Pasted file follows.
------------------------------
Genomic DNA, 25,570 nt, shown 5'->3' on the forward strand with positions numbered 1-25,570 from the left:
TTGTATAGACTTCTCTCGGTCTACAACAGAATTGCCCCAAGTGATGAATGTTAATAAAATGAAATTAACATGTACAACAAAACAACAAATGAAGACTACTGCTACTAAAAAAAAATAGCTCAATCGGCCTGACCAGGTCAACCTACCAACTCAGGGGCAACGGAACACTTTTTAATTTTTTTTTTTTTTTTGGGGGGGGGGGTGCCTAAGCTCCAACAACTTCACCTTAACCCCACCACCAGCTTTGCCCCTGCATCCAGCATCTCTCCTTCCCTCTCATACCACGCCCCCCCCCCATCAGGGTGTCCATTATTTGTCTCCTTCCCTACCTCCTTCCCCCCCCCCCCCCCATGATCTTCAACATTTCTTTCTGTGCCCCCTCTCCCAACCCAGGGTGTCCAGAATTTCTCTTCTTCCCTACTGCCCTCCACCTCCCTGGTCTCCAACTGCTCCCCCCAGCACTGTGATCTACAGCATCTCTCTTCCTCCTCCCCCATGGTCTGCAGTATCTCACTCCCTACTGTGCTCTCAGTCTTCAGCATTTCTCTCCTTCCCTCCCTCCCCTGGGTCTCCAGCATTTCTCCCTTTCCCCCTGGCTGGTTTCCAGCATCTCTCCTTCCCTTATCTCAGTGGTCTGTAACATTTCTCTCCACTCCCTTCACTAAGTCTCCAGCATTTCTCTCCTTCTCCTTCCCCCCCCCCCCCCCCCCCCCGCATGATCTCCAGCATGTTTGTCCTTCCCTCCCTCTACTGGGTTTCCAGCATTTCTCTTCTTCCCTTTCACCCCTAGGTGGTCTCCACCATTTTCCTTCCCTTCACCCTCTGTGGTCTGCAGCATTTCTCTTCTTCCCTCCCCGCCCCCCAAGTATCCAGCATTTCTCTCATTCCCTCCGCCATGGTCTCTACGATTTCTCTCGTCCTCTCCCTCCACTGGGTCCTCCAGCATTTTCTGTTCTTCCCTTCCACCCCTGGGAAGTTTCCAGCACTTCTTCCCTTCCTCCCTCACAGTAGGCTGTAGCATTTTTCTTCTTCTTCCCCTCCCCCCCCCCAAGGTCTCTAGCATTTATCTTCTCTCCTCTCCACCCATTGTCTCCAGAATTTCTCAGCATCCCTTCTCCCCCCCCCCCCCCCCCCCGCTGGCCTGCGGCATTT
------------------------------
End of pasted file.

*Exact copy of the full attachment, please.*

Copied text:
Genomic DNA, 25,570 nt, shown 5'->3' on the forward strand with positions numbered 1-25,570 from the left:
TTGTATAGACTTCTCTCGGTCTACAACAGAATTGCCCCAAGTGATGAATGTTAATAAAATGAAATTAACATGTACAACAAAACAACAAATGAAGACTACTGCTACTAAAAAAAAATAGCTCAATCGGCCTGACCAGGTCAACCTACCAACTCAGGGGCAACGGAACACTTTTTAATTTTTTTTTTTTTTTTGGGGGGGGGGGTGCCTAAGCTCCAACAACTTCACCTTAACCCCACCACCAGCTTTGCCCCTGCATCCAGCATCTCTCCTTCCCTCTCATACCACGCCCCCCCCCCATCAGGGTGTCCATTATTTGTCTCCTTCCCTACCTCCTTCCCCCCCCCCCCCCCATGATCTTCAACATTTCTTTCTGTGCCCCCTCTCCCAACCCAGGGTGTCCAGAATTTCTCTTCTTCCCTACTGCCCTCCACCTCCCTGGTCTCCAACTGCTCCCCCCAGCACTGTGATCTACAGCATCTCTCTTCCTCCTCCCCCATGGTCTGCAGTATCTCACTCCCTACTGTGCTCTCAGTCTTCAGCATTTCTCTCCTTCCCTCCCTCCCCTGGGTCTCCAGCATTTCTCCCTTTCCCCCTGGCTGGTTTCCAGCATCTCTCCTTCCCTTATCTCAGTGGTCTGTAACATTTCTCTCCACTCCCTTCACTAAGTCTCCAGCATTTCTCTCCTTCTCCTTCCCCCCCCCCCCCCCCCCCCCGCATGATCTCCAGCATGTTTGTCCTTCCCTCCCTCTACTGGGTTTCCAGCATTTCTCTTCTTCCCTTTCACCCCTAGGTGGTCTCCACCATTTTCCTTCCCTTCACCCTCTGTGGTCTGCAGCATTTCTCTTCTTCCCTCCCCGCCCCCCAAGTATCCAGCATTTCTCTCATTCCCTCCGCCATGGTCTCTACGATTTCTCTCGTCCTCTCCCTCCACTGGGTCCTCCAGCATTTTCTGTTCTTCCCTTCCACCCCTGGGAAGTTTCCAGCACTTCTTCCCTTCCTCCCTCACAGTAGGCTGTAGCATTTTTCTTCTTCTTCCCCTCCCCCCCCCCAAGGTCTCTAGCATTTATCTTCTCTCCTCTCCACCCATTGTCTCCAGAATTTCTCAGCATCCCTTCTCCCCCCCCCCCCCCCCCCCGCTGGCCTGCGGCATTT